If you ask someone why chocolate is such a huge part of our culture today, you may get responses referring to its universally adored taste, or perhaps the marketing that large multinational corporations undertake to make their products viral. To put forward a different viewpoint, this blog post will examine the history of cacao and show how decisions by European voyagers were crucial to the rise of chocolate to its current status.
We begin our story in 15th century Mesoamerica, where the Aztecs (or People of the Fifth Sun) were dominant in what is now Mexico. Cacao did not start with the Aztecs – evidence traces cacao back to the Olmecs, who where Mayan ancestors. That said, cacao was still a huge part of Aztec culture. It was treated as an elite food, and used extensively for medicinal purposes. Cacao beans were even used as currency by Motecuhzoma II! Though cacao was a very important part of the Aztec lifestyle, it still largely existed only in Mesoamerica, very far from the global presence that chocolate has today.
Things became interesting when the Europeans stumbled upon Mesoamerica. Alphonse de Richelieu is thought to be the first to bring cacao to France, and the first evidence of chocolate appearing in Spain comes from King Philip bringing it back from an encounter with the Kekchi Mayans. When we get to the 17th century, cacao and chocolate had become a significant part of English culture. The Europeans added their own adaptations to chocolate consumption, using their own ceremonial vessels to serve chocolate, and adding sugar to the manufacturing process to sweeten its taste. Adding this sweetness was crucial to the popularity that chocolate attained, which is another reason that the Europeans contributed highly to the spread of cacao (in chocolate form).
Shortly after its introduction, chocolate became wildly popular in Europe. As a result of this demand, the Europeans needed to increase the supply of chocolate. To this end, they looked to their colonies. In the late 17th century, French, English, and Dutch looked to the West Indies colonies to establish their colonies and increase the supply of cocoa. They also spread to Asia, with the Dutch bringing cacao plantationsin the late 16th century to what is present-day Indonesia and Sri Lanka, and the Spaniards bringing them to the Philippines around 1670. Here, the Europeans’ actions drove the future of cacao and chocolate. By spreading these cacao plantations to other areas, they brought about the participation of other countries in the cacao industry, as it experienced its continued growth.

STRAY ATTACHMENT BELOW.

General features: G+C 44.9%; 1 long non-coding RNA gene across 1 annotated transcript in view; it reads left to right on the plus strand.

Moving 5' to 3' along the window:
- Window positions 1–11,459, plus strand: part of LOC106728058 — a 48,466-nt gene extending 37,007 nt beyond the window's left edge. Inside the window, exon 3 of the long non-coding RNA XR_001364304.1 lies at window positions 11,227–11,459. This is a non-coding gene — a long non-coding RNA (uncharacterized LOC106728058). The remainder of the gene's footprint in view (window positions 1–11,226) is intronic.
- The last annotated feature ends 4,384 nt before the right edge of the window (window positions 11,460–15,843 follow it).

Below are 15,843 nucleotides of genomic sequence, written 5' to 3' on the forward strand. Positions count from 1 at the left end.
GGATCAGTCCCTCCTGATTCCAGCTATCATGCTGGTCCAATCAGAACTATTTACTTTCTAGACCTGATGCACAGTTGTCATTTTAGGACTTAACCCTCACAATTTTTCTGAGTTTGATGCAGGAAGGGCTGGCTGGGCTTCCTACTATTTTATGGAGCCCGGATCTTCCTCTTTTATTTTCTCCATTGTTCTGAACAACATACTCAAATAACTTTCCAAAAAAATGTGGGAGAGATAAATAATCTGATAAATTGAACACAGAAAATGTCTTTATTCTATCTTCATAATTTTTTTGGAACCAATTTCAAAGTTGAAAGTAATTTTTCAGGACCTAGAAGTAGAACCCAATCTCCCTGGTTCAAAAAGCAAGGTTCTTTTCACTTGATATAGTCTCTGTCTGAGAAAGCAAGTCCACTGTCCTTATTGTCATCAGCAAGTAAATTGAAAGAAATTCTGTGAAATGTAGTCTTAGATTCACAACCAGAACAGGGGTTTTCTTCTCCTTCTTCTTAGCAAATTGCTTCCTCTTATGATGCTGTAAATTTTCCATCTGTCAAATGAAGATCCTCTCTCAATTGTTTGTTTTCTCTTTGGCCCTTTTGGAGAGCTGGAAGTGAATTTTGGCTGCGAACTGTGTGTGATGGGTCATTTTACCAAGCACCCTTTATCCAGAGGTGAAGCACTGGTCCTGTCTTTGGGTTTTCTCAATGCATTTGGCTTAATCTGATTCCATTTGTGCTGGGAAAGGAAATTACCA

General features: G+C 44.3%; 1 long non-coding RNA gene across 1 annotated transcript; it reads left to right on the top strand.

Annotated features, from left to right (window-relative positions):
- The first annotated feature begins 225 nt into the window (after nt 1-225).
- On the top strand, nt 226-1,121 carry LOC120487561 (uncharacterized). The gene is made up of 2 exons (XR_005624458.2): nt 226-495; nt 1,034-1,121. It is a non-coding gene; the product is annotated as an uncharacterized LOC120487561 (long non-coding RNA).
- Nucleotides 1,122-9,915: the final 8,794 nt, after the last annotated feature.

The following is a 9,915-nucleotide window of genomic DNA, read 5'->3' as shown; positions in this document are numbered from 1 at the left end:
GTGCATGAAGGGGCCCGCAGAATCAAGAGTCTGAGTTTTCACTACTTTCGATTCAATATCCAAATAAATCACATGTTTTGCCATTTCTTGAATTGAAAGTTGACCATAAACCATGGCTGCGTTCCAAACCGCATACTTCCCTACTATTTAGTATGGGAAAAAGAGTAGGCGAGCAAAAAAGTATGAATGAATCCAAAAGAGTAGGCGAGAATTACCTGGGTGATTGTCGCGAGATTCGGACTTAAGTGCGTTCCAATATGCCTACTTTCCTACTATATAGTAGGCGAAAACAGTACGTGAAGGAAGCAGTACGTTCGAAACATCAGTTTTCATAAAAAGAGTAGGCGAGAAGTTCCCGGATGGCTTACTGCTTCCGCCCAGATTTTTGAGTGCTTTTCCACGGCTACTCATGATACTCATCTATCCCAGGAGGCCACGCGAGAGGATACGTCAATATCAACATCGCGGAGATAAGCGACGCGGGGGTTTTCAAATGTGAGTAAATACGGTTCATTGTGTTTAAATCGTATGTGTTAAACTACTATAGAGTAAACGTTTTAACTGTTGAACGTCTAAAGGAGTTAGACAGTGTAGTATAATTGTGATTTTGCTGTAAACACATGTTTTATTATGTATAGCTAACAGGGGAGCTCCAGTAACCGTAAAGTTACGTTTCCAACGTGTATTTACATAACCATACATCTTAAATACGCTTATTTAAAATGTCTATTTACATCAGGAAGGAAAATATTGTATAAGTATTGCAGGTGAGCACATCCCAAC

One game changer for the future of cacao was the invention of the cacao press by Conrad J. van Houten, a Dutch chemist, in 1828. The cacao press extracted cacao powder from cacao butter, which in turn allowed the first chocolate bar to be created in the mid-19th century. As a result, chocolate became affordable for the mass market, allowing demand for chocolate and cacao to skyrocket. Thus, suppliers of cacao needed to expand their ability to produce.
In the late 19th century, the first large scale production of cacao in Africa began in the Portuguese plantations found on the islands of Sao Tome and Principe. Perhaps more importantly was the start of cocoa cultivation in the forest regions of the Ivory Coast, which would later become one of the powerhouses of African (and world) cacao production. Although not without its obstacles, cocoa production in Africa grew and grew until they became a very major contributor to the global cacao supply. In the year 2001, the Ivory Coast accounted for over 1/3rd of the global cacao supply, becoming the largest cacao producer in the world, as is illustrated in the graph above.
As we can see, looking at history gives us another reason for chocolate’s prevalence in modern culture. Because the Europeans voyaged to Mesoamerica, found cacao, and introduced cacao plantations to other regions of the world, the supply of chocolate was able to keep up with the growing demand for it. This then allows it to spread to people from all walks of life and gain the iconic status it now enjoys.
There are many ways to see why this alternative perspective on chocolate’s popularity is historically significant. We can talk about how chocolate might never have become significant if the Europeans never voyaged to Mesoamerica and found cacao. We can talk about how the spread of cacao brought about a massive industry contributed to by countries from several continents, as indicated by the map above. Personally, I think the most significant about it is the way it portrays globalization. Many see globalization as synonymous with the destruction of cultural traditions. While it is true that the Europeans heavily hybridized the consumption of chocolate, it will always retain its Olmec heritage. And as long as chocolate remains a mainstay in popular culture, there will always be this story to tell about how an ancient civilization in Mesoamerica laid the roots for one of the most popular consumer trends today.
 Coe, Sophie D., and Michael D. Coe. The True History of Chocolate. New York: Thames and Hudson, 2000. Print.
 The Economics of Chocolate. N.p.: Oxford Univ Pr, 2016. Print.
 The Cocoa Industry in West Africa: A History of Exploitation. Rep. N.p.: Anti-Slavery International, 2004. Print.
 “Home.” Chocolate 2010 –. N.p., n.d. Web. 17 Feb. 2016.